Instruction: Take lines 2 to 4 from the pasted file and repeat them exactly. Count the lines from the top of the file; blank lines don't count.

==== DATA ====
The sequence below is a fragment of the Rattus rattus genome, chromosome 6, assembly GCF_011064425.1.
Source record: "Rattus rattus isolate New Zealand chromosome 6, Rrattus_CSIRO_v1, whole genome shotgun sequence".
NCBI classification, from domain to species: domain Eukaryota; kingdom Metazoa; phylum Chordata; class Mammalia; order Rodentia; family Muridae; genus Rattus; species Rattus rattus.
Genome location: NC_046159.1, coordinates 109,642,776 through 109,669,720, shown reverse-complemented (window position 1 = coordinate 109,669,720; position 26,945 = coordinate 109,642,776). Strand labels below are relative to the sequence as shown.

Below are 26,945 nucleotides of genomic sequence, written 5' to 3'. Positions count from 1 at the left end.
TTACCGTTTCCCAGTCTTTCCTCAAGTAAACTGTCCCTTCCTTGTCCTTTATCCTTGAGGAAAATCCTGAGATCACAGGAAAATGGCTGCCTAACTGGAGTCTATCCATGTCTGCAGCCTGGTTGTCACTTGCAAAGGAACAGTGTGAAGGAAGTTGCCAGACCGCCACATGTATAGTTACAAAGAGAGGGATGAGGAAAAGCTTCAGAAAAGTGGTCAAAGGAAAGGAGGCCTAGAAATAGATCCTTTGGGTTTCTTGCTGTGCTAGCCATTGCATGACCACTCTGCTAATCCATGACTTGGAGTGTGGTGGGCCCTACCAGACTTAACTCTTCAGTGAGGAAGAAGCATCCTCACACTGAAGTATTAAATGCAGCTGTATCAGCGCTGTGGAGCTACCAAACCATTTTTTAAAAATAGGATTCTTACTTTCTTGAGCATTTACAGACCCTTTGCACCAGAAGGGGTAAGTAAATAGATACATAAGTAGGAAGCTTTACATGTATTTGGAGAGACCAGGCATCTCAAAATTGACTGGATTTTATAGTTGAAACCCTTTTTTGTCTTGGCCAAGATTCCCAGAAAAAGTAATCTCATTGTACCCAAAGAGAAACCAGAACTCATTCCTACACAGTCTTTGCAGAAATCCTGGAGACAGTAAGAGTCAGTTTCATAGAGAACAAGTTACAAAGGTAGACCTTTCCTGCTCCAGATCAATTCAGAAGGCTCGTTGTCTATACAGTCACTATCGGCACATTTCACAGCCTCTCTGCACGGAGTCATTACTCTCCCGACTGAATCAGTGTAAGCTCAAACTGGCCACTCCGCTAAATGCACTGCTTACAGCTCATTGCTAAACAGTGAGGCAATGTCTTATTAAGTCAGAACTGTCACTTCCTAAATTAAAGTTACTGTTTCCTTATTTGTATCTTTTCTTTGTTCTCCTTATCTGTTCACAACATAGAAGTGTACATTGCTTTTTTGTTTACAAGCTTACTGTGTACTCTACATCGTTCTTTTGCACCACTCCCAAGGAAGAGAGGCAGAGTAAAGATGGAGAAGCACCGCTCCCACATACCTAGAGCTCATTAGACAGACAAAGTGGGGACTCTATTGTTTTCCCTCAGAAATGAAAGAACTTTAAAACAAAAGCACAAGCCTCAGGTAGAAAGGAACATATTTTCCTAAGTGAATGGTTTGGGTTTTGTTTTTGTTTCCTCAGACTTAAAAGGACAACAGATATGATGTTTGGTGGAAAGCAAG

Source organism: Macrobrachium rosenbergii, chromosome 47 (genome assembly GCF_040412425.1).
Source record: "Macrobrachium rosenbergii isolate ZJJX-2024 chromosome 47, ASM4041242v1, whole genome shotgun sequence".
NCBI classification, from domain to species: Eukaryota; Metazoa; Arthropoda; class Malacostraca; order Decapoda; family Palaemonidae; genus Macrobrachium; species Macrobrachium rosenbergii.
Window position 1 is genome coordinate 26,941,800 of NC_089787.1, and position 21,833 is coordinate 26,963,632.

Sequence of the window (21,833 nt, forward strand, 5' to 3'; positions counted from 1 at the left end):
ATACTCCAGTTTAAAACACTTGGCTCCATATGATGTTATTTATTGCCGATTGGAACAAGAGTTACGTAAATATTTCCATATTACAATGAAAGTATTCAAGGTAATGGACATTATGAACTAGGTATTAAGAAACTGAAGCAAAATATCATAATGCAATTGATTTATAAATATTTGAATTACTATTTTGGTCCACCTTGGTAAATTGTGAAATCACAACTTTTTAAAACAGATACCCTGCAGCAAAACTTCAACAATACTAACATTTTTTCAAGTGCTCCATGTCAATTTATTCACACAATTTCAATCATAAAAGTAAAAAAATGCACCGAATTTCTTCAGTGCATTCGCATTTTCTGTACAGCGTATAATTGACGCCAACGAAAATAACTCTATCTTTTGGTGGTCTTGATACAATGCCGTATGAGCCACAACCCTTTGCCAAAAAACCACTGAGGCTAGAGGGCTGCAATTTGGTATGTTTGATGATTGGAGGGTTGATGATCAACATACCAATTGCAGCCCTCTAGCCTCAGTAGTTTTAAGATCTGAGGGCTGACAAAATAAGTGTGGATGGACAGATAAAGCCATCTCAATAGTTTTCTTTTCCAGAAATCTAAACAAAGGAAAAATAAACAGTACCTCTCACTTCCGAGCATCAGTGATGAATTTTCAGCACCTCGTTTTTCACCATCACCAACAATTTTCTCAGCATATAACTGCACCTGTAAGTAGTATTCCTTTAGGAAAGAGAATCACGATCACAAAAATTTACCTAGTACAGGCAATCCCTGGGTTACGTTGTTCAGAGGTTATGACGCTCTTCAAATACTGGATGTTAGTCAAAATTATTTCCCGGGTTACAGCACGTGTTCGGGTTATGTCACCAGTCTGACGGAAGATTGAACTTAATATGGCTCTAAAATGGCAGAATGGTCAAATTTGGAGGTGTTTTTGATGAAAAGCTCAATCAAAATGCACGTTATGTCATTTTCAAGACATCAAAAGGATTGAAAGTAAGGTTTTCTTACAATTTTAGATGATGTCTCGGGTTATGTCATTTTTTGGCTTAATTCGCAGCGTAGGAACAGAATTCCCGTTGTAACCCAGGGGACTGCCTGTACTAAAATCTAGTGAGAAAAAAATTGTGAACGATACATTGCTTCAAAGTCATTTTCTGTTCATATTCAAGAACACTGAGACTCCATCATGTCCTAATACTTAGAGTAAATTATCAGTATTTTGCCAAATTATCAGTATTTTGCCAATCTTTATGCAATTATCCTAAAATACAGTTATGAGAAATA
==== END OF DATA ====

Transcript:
Source record: "Rattus rattus isolate New Zealand chromosome 6, Rrattus_CSIRO_v1, whole genome shotgun sequence".
NCBI classification, from domain to species: domain Eukaryota; kingdom Metazoa; phylum Chordata; class Mammalia; order Rodentia; family Muridae; genus Rattus; species Rattus rattus.
Genome location: NC_046159.1, coordinates 109,642,776 through 109,669,720, shown reverse-complemented (window position 1 = coordinate 109,669,720; position 26,945 = coordinate 109,642,776). Strand labels below are relative to the sequence as shown.